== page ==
His patrons will be pleased with the flattering portrait. "Ah, we always knew we were handsome as well as right, but this talented fellow has proved it beyond a doubt."

So again I say, skip ahead. Tell me how public schools could incorporate religious perspectives. Which religions? Only Judeo-Christian? They're the only two religions that he thinks developed a basis for morality? How much of his argument rotates on the phrase "most of us"? You think a school board committee will come up with suitable guidelines? If my district is dominated by Lutherans, do we get Lutheran interpretation? How will we solve the disputes between various synods? If the committee is five Dad29 clones, will we be teaching Divine Law? Do we work theology into the certification system for teachers? Will UW-Madison's teaching college add clergy to the staff to better inform the next generation of teachers?

Or maybe this is about the teacher's "pocket veto," as few know what really happens when the door closes, and few kids feel empowered enough to complain. Could a teacher decide that the best way to demonstrate morality would be to require the recitation of the Lord's Prayer every morning?

I've had my own recent front-page experience with muscular Christianity injected into public schools under the umbrella of character education. Is this what the Shark would prefer?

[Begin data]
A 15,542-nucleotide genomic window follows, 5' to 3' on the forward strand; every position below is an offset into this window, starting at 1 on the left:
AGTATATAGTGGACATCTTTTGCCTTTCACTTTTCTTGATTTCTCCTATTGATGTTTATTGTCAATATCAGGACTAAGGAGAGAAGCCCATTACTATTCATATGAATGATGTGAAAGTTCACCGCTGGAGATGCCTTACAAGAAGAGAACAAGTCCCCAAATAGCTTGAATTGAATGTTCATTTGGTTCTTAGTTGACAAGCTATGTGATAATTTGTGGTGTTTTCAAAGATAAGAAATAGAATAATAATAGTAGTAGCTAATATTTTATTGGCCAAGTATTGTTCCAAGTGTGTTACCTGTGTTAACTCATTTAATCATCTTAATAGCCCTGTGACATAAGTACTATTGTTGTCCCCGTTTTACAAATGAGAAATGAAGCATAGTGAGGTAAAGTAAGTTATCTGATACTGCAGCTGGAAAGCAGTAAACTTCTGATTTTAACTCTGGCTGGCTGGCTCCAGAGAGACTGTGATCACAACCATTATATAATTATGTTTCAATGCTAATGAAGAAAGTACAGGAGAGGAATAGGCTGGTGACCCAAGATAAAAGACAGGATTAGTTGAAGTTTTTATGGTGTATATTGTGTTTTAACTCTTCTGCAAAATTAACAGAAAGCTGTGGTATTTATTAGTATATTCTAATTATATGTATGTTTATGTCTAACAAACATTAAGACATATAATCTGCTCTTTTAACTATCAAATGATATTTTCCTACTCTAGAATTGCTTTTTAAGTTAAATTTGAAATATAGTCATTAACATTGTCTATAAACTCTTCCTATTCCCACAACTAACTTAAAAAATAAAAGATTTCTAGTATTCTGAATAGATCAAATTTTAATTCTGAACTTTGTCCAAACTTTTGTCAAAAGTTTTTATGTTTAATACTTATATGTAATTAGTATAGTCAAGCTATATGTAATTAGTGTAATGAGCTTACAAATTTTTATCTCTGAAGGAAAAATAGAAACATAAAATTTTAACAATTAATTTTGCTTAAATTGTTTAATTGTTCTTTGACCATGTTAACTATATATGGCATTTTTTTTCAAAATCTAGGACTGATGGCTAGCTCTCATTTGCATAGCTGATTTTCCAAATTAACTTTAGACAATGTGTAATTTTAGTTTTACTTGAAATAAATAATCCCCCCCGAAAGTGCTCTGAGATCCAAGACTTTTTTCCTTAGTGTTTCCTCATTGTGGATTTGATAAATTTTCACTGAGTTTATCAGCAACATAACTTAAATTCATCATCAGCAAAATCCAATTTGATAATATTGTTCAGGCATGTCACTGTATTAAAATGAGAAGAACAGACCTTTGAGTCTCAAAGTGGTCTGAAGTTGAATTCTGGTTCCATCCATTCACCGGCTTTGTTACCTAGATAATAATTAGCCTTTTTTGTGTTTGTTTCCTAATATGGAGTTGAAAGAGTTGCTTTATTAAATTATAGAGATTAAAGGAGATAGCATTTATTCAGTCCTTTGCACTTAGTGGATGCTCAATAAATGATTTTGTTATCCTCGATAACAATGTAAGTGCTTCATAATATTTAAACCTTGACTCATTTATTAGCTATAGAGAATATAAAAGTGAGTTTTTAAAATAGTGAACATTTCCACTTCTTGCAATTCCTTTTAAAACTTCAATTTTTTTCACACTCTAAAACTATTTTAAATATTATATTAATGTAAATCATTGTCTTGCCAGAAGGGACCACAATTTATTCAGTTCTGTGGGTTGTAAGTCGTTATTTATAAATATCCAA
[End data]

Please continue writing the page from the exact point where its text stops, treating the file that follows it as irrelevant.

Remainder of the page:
Anonymous said...

My mononym caused me to run afoul of the commentary rules at the MU Law blog where Professor Esenberg crossposted his initial exception-taking with IT's note. So the world was denied this:

McIlheran’s whining about not being allowed to “talk about” God is either trivial and false (if it means the scholarly discussion of theology and its relations to morality, which I assume are everywhere fair game for public school courses in philosophy or religion, where these exist) or Talibanesque and scary (if it means that students must be evangelized in order to make them good). The vagueness, outright falsehoods, and sheer insipidness of his post combine to make the label “tinpot” relatively flattering, all things considered. That Esenberg might be able to discuss these issues more intelligently doesn’t make IT “wrong” for observing that McIlheran didn’t.

It is also a very strange inference on Esenberg's part, to take the claim that some religious believers take religion to be “indispensable” to the concepts of values and morality — in spite of having no cogent arguments to this effect — and to conclude merely from their having this belief that “neutrality ought not be the sine qua non of disestablishment and… there ought to be greater room for religious perspectives in government speech”.

Really? It seems rather obvious that we should conclude instead that some religious believers are bound to be disappointed by a liberal polity’s failure to impose their conception of morality on everyone else. It would be odd indeed if the strength of their conviction that irreligion means immorality were more significant than the defensibility of that claim.